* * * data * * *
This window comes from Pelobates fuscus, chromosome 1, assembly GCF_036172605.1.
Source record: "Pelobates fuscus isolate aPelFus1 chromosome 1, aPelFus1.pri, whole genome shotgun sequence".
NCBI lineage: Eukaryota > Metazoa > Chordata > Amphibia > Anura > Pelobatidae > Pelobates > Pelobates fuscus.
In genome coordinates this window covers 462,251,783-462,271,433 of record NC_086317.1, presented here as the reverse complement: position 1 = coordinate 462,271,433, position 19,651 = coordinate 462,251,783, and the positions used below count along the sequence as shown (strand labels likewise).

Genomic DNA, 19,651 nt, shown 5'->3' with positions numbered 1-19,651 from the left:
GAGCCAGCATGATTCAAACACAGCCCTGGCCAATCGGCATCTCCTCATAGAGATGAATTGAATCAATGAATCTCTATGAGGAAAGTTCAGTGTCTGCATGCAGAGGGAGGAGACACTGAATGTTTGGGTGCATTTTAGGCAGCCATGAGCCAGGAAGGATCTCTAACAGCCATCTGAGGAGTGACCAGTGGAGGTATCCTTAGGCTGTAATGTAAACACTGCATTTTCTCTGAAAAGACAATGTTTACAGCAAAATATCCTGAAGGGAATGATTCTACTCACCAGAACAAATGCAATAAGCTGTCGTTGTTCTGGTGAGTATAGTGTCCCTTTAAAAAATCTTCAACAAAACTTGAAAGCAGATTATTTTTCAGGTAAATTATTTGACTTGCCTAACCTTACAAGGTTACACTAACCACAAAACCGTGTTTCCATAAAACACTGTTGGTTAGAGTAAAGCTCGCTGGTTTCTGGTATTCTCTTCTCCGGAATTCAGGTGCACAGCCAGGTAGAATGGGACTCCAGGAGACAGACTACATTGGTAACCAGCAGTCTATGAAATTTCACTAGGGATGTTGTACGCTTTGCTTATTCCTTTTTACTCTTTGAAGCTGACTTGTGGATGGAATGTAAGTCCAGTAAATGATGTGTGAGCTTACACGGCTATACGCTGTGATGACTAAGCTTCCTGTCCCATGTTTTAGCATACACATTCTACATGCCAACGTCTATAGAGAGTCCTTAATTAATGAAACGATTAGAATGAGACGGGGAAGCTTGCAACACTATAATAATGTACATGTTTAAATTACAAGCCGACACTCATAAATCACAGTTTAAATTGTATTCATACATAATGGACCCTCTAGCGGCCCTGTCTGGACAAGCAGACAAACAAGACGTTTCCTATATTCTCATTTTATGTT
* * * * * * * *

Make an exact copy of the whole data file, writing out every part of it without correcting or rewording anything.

This window comes from Pelobates fuscus, chromosome 1, assembly GCF_036172605.1.
Source record: "Pelobates fuscus isolate aPelFus1 chromosome 1, aPelFus1.pri, whole genome shotgun sequence".
NCBI lineage: Eukaryota > Metazoa > Chordata > Amphibia > Anura > Pelobatidae > Pelobates > Pelobates fuscus.
In genome coordinates this window covers 462,251,783-462,271,433 of record NC_086317.1, presented here as the reverse complement: position 1 = coordinate 462,271,433, position 19,651 = coordinate 462,251,783, and the positions used below count along the sequence as shown (strand labels likewise).

Genomic DNA, 19,651 nt, shown 5'->3' with positions numbered 1-19,651 from the left:
GAGCCAGCATGATTCAAACACAGCCCTGGCCAATCGGCATCTCCTCATAGAGATGAATTGAATCAATGAATCTCTATGAGGAAAGTTCAGTGTCTGCATGCAGAGGGAGGAGACACTGAATGTTTGGGTGCATTTTAGGCAGCCATGAGCCAGGAAGGATCTCTAACAGCCATCTGAGGAGTGACCAGTGGAGGTATCCTTAGGCTGTAATGTAAACACTGCATTTTCTCTGAAAAGACAATGTTTACAGCAAAATATCCTGAAGGGAATGATTCTACTCACCAGAACAAATGCAATAAGCTGTCGTTGTTCTGGTGAGTATAGTGTCCCTTTAAAAAATCTTCAACAAAACTTGAAAGCAGATTATTTTTCAGGTAAATTATTTGACTTGCCTAACCTTACAAGGTTACACTAACCACAAAACCGTGTTTCCATAAAACACTGTTGGTTAGAGTAAAGCTCGCTGGTTTCTGGTATTCTCTTCTCCGGAATTCAGGTGCACAGCCAGGTAGAATGGGACTCCAGGAGACAGACTACATTGGTAACCAGCAGTCTATGAAATTTCACTAGGGATGTTGTACGCTTTGCTTATTCCTTTTTACTCTTTGAAGCTGACTTGTGGATGGAATGTAAGTCCAGTAAATGATGTGTGAGCTTACACGGCTATACGCTGTGATGACTAAGCTTCCTGTCCCATGTTTTAGCATACACATTCTACATGCCAACGTCTATAGAGAGTCCTTAATTAATGAAACGATTAGAATGAGACGGGGAAGCTTGCAACACTATAATAATGTACATGTTTAAATTACAAGCCGACACTCATAAATCACAGTTTAAATTGTATTCATACATAATGGACCCTCTAGCGGCCCTGTCTGGACAAGCAGACAAACAAGACGTTTCCTATATTCTCATTTTATGTT